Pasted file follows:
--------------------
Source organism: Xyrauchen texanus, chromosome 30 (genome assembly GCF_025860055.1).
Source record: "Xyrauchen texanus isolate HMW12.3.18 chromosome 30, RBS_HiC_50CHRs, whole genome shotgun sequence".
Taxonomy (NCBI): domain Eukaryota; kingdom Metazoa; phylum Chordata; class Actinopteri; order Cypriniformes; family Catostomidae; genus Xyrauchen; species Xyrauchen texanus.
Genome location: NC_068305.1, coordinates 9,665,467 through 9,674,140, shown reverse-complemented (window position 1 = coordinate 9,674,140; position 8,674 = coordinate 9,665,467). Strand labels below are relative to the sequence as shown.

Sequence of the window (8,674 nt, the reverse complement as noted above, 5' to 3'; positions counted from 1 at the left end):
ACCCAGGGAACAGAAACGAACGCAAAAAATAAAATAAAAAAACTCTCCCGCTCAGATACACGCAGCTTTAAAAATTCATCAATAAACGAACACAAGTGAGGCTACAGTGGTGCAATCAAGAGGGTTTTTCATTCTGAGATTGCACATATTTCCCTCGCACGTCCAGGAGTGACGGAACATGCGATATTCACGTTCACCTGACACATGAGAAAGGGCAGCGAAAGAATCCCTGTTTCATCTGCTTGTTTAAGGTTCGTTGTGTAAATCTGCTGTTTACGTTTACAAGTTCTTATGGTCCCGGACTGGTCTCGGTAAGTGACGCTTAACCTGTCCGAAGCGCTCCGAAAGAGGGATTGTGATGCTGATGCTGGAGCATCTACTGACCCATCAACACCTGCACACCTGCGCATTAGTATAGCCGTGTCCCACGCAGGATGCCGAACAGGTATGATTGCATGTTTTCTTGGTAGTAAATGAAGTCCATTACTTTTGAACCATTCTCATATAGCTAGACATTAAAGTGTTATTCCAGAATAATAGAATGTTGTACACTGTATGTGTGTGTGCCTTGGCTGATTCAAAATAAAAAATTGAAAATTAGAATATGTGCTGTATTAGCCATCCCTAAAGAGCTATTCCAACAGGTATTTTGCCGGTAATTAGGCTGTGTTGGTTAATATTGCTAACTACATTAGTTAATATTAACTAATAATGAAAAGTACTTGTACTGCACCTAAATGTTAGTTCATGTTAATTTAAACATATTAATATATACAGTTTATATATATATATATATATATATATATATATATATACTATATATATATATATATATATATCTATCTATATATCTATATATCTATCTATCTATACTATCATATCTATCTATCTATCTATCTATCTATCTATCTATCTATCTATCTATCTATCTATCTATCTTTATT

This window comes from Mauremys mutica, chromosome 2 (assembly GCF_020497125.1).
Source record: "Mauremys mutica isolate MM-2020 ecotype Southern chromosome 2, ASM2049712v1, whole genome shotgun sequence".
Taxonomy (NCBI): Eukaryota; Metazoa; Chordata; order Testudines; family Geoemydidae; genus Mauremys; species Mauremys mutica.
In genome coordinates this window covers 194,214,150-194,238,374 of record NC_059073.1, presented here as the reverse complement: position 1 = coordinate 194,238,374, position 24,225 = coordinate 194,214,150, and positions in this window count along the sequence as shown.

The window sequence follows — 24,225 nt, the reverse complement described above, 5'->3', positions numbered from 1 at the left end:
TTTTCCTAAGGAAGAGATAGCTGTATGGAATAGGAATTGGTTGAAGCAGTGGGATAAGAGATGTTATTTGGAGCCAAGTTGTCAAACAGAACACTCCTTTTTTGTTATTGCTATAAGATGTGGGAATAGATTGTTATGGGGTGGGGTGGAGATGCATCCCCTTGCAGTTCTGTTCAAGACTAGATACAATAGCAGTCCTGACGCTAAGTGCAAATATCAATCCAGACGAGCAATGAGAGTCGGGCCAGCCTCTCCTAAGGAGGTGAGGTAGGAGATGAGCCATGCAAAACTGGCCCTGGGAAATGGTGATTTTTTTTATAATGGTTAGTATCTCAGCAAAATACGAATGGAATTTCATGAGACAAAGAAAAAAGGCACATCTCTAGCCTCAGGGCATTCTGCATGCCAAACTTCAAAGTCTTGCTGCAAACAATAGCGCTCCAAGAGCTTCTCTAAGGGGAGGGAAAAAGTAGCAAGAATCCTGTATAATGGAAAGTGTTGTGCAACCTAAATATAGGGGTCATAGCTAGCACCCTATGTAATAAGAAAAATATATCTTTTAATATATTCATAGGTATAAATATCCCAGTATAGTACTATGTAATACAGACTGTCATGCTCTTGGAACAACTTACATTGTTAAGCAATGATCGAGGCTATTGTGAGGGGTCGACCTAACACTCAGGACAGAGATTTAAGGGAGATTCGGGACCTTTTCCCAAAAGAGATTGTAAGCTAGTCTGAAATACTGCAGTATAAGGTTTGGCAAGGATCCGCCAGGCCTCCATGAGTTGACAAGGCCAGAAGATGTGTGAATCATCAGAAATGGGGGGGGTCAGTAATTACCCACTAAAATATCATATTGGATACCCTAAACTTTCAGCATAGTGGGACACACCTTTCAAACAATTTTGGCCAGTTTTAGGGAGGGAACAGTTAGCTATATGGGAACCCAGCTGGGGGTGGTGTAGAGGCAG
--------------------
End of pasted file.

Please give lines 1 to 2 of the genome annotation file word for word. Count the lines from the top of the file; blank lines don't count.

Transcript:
Source organism: Xyrauchen texanus, chromosome 30 (genome assembly GCF_025860055.1).
Source record: "Xyrauchen texanus isolate HMW12.3.18 chromosome 30, RBS_HiC_50CHRs, whole genome shotgun sequence".